Curtain Rod
Your curtain rod should extend past your window to allow your curtains or drapes to "stack back" in front of the wall when opened. 

Ideally, they should be able to be fully opened and only cover a small portion of the window to allow as much light in your room as possible. 

Ideally, you should have custom curtain rods made that do not telescope, since telescoping rods are not fully symmetrical.

curtainheaders2photos courtesy of Homestilo flickr.com/photos/homestilo/8505219299/, Lee Rusch flickr.com/photos/chicagolee/6483657689, Isa flickr.com/photos/life_pictures/5644320928/, and Ben30 flickr.com/photos/ben30/2582130954/

Grommets, Tab Tops/Tie Tops, Rod Pockets, and Rings
Grommet top curtains are very contemporary and should not be used in traditional spaces. 

They are convenience in that they do not require rings and can easily be opened and closed. 

Not everyone likes the look of grommet top curtains since they tend to look like a shower curtain. 

Tab top and tie top curtains are very casual and sometimes look juvnile, however they are easy to hang and operate. 

Rod pocket curtains are also easy because they do not require rings, however they tend to look less expensive than curtains with rings and are not easy to operate. 

Many rod pocket curtains can be modified to accept rings.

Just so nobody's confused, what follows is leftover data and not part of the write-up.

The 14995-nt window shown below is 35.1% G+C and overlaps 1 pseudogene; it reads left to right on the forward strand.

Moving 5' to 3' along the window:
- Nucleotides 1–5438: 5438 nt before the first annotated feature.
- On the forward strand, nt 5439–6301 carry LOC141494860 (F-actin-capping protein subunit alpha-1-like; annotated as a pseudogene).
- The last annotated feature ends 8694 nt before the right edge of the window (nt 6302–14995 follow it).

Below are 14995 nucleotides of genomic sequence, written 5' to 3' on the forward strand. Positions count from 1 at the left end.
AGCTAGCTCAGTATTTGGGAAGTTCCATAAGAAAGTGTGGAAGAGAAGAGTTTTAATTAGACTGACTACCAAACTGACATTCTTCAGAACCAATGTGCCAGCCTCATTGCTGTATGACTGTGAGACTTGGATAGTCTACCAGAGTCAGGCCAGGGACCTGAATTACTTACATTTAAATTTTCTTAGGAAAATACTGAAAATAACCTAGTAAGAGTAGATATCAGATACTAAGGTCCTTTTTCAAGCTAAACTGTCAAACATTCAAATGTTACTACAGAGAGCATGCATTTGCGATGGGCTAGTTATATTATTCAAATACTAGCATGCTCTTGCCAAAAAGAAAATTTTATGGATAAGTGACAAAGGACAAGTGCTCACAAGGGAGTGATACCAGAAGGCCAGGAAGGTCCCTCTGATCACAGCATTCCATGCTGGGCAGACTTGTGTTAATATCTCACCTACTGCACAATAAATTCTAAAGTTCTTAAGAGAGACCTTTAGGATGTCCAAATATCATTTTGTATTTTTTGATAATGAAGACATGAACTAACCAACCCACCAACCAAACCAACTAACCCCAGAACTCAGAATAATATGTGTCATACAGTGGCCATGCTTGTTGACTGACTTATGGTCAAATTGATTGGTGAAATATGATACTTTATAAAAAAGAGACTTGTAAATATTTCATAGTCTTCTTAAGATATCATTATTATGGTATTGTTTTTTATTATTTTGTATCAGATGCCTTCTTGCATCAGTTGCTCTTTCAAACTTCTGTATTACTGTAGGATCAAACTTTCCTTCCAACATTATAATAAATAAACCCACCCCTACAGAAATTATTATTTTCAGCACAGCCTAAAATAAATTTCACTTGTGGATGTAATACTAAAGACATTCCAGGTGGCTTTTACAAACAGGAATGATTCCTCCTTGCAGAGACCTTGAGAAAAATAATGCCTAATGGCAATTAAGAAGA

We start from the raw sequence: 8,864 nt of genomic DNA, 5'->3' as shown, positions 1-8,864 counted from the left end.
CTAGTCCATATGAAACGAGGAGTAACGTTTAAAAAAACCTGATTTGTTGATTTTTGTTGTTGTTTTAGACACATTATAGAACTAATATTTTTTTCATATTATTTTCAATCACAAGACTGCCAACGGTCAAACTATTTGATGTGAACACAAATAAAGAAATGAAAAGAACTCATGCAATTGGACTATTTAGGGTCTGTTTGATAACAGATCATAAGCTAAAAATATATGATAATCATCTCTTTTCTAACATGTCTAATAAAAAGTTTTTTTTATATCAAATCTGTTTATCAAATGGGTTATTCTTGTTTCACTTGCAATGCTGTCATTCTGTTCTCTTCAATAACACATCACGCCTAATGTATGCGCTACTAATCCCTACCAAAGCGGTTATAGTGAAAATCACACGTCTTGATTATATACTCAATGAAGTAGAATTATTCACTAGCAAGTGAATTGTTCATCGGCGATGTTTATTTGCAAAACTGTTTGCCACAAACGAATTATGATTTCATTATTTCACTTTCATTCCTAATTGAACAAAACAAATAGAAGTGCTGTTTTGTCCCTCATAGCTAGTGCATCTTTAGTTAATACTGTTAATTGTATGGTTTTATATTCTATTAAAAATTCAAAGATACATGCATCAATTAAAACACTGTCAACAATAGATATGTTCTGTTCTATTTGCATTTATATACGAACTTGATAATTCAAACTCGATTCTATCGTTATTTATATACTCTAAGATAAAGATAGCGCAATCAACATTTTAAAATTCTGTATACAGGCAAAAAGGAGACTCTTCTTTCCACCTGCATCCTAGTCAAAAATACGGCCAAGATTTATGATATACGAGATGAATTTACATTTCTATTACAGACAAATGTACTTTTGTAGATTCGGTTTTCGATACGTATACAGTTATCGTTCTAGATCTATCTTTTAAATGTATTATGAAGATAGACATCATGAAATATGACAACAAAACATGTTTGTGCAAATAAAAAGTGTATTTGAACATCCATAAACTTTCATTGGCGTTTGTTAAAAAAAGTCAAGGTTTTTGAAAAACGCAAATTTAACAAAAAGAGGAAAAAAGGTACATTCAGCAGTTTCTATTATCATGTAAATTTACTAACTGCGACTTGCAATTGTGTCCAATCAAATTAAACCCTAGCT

Curtains and drapes hung by rings tend to look the most expensive, however avoid clip rings that look super cheap. 

You can sew the rings directly to the fabric (if it is sturdy enough) but the preferred method is to use drapery pins. 

When putting the curtains on the rod, typically 1 or 2 rings should go on the outside of the bracket on each side so the curtains or drapes can easily be pulled to the right while the left side stays in place, and vise versa.


Tie Backs
If you want to have your curtains swag and not hang straight, you can use a tie back. 

The tie back can be made of a hard material, such as wood or metal, or it can be made of a soft material like fabric or a decorative cord. 

Tie backs are typically used in more formal spaces with very full curtains. 

curtains2storyphoto courtesy of Houston area home builder and Bill Wilson flickr.com/photos/okchomeseller/8016616161/

Two Story Rooms
A popular trend in new homes that has been around for a while is to have two story rooms with windows stacked on top of each other. 

Several years ago, many people spent thousands of dollars on custom inoperable drapes that go from the top of the highest window to the floor. 

This look often has the appearance of a circus performer wearing stilts with really long pants - a bit out of proportion with the room. 

The current trend is to leave the top windows open and only put curtains or drapes on the bottom windows.

Note - when shopping for ready made curtains or drapes, be aware that some are sold per panel while others are sold as a pair of panels.


If you would like to receive for FREE "10 Reasons Why Your Home Looks Generic & Boring - and How to Fix It!", click here to join our mailing list and the article will be emailed to you shortly.

The Correct Way to Hang Curtains & Drapesphoto courtesy of Posh Surfside flickr.com/photos/kerryanndame/4778858090/





Is your home generic and boring? 

 Enter your email address below, then click the subscribe button.